Annie Lane: Daughter with a nasty habit

Published 6:30 am Saturday, January 16, 2021

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Dear Annie: I have a beautiful daughter in her mid-20s. She is attractive, bright, friendly and hardworking. She has so much going for her. She does have a peculiar bad habit: She picks her nose in public. It’s not just a quick pick when no one is looking. This is a thorough deep cleaning without a tissue.

I have tried to talk to her about this, but her response is: “People need to accept me for who I am. If they don’t like me because I pick my nose, I don’t need them as friends.” I can’t help but think that her behavior is more than just a bad habit. I think there is a deep-rooted problem that drives her to do this. I think she uses it as a test to see whether people accept her and, perhaps, to drive some people away.

I have discussed this with other members of our family and her friends. They all say about the same thing: “If she wants to pick her nose, let her pick her nose.” I love her and want to see her succeed in life. I think her habit is holding her back socially, and it may affect her in her future career. I can’t help but think that this a form of personal sabotage.

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I don’t know how to continue bringing up the subject and find the right words to encourage her to take a good look at her habit and understand why she is doing this. I hope you have some ideas for me.

—Dad Who Cares

Dear Dad Who Cares: Ick. On the one hand, the friends and family members are right. You can’t force someone to give up a bad habit, no matter how gross or self-destructive the habit might be. On the other hand, I can’t blame you for trying. If the social damage doesn’t deter her, fine, but she should consider the damage to her health. According to New York University otolaryngologist Erich Voigt, picking your nose introduces germs while also “causing little abrasions,” and the blood from the abrasions then provides food for the germs. That means your daughter’s nose could be home to dangerous bacteria. As I said earlier, ick. I hope she is moved to kick this nasty habit, pronto.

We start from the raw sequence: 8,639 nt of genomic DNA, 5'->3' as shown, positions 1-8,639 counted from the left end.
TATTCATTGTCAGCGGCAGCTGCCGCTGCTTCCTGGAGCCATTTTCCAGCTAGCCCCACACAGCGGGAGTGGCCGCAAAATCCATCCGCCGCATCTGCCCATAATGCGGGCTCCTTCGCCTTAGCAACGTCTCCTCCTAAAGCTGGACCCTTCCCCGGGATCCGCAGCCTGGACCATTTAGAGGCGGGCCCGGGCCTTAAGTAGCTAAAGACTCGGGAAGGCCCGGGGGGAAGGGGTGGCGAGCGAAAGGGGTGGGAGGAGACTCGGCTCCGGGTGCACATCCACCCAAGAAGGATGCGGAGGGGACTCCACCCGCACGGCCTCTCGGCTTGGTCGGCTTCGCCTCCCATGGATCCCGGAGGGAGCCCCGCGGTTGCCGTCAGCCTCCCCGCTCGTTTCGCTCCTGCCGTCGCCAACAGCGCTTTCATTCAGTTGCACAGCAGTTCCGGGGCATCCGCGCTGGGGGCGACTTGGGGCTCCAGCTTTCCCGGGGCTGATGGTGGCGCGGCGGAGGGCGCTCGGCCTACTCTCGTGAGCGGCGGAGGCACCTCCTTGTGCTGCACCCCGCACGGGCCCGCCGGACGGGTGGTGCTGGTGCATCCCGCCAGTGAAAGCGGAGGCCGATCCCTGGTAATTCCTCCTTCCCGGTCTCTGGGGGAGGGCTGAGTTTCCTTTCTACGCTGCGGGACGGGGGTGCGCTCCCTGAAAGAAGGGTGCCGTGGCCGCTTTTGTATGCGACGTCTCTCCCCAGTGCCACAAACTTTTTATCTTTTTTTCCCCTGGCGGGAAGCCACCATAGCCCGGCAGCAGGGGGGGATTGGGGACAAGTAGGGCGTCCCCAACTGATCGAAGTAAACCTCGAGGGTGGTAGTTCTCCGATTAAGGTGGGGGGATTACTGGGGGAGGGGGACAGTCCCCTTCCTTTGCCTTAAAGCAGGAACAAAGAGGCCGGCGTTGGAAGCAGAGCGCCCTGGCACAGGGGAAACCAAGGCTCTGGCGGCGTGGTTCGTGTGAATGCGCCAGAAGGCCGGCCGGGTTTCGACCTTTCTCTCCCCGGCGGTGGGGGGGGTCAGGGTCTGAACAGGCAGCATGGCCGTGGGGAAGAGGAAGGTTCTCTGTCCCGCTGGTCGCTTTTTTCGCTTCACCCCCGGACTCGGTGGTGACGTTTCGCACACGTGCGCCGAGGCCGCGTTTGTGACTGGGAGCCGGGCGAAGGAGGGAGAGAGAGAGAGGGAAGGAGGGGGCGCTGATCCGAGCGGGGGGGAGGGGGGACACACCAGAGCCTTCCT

• • •

Dear Annie: I was watching the TV show about Queen Victoria when I read the letter from Paul in Sonora, who asked why American women are obsessed with British royals. It’s simple, really. In a monarchy, women have real power. American politics are all about men and their submissive little wifeypoos (and the side dishes whom the wifeys know all about but pretend not to). It’s refreshing to see a system that cannot continue without the contribution of strong women. There’s also the continuity. Even if a president’s family members are likable, they are gone in eight years. Whatever else changes in Britain, the royal family is always there.

—Jane in Virginia

Dear Jane: Thank you for the insights into royal fever. I hadn’t considered these causes, but I think you’re onto something.

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